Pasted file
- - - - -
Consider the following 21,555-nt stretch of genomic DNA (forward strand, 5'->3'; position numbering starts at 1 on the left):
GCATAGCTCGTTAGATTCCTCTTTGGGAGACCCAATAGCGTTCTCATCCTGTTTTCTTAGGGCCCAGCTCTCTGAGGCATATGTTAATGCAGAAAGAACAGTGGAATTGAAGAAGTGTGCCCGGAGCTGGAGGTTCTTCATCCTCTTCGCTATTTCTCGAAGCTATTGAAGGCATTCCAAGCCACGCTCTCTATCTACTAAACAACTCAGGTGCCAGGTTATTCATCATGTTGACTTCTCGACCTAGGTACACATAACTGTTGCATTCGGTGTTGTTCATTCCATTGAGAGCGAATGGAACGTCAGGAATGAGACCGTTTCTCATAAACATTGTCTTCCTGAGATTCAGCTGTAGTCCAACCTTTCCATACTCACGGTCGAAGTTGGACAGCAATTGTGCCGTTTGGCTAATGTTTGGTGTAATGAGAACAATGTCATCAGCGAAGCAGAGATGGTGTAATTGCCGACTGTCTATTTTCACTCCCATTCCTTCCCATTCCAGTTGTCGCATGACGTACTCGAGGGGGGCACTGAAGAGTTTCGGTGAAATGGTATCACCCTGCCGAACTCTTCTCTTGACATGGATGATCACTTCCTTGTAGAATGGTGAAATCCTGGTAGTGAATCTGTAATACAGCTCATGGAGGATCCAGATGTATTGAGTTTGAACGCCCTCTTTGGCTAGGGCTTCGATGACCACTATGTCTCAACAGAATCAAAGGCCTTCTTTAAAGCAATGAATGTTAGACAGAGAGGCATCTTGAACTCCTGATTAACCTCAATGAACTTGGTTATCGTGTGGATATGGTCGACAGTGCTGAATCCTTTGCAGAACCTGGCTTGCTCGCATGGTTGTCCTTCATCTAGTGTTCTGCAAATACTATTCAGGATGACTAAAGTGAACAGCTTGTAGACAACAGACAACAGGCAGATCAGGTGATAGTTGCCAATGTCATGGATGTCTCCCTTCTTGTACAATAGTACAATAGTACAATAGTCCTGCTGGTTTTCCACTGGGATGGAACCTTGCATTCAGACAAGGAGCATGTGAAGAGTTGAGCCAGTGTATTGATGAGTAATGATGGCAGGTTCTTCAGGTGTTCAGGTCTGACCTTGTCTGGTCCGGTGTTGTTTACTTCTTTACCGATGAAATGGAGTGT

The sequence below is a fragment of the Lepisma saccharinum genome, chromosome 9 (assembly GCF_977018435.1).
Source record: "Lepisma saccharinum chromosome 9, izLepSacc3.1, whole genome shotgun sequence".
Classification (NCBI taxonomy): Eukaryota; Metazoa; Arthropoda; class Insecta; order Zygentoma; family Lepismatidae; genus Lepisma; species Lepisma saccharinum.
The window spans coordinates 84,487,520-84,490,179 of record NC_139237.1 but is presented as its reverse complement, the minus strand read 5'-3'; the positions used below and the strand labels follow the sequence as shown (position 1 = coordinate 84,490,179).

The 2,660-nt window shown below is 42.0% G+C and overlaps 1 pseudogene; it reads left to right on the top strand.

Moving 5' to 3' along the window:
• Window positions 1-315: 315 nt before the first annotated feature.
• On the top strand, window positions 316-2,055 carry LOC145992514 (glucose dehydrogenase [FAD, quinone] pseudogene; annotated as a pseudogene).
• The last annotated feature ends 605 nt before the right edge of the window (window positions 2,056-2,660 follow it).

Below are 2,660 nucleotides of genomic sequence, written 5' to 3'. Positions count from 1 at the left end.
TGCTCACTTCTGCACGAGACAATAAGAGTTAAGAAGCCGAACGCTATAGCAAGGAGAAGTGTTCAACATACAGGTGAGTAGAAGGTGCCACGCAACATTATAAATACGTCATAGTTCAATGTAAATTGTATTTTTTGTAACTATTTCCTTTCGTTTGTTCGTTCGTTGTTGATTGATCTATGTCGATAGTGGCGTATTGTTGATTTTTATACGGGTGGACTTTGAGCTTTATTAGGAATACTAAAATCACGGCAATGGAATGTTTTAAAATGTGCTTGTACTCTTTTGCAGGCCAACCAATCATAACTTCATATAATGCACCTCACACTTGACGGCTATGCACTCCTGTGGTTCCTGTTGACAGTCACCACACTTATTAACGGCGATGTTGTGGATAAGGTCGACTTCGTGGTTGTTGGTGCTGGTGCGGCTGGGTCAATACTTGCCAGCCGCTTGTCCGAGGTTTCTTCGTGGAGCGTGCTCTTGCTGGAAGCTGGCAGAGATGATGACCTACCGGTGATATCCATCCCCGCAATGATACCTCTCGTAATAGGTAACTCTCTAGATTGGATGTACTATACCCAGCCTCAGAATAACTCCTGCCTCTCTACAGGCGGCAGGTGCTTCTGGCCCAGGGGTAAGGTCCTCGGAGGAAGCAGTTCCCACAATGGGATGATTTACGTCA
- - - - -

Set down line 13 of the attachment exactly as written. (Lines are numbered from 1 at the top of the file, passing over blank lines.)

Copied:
TGCTCACTTCTGCACGAGACAATAAGAGTTAAGAAGCCGAACGCTATAGCAAGGAGAAGTGTTCAACATACAGGTGAGTAGAAGGTGCCACGCAACATTATAAATACGTCATAGTTCAATGTAAATTGTATTTTTTGTAACTATTTCCTTTCGTTTGTTCGTTCGTTGTTGATTGATCTATGTCGATAGTGGCGTATTGTTGATTTTTATACGGGTGGACTTTGAGCTTTATTAGGAATACTAAAATCACGGCAATGGAATGTTTTAAAATGTGCTTGTACTCTTTTGCAGGCCAACCAATCATAACTTCATATAATGCACCTCACACTTGACGGCTATGCACTCCTGTGGTTCCTGTTGACAGTCACCACACTTATTAACGGCGATGTTGTGGATAAGGTCGACTTCGTGGTTGTTGGTGCTGGTGCGGCTGGGTCAATACTTGCCAGCCGCTTGTCCGAGGTTTCTTCGTGGAGCGTGCTCTTGCTGGAAGCTGGCAGAGATGATGACCTACCGGTGATATCCATCCCCGCAATGATACCTCTCGTAATAGGTAACTCTCTAGATTGGATGTACTATACCCAGCCTCAGAATAACTCCTGCCTCTCTACAGGCGGCAGGTGCTTCTGGCCCAGGGGTAAGGTCCTCGGAGGAAGCAGTTCCCACAATGGGATGATTTACGTCA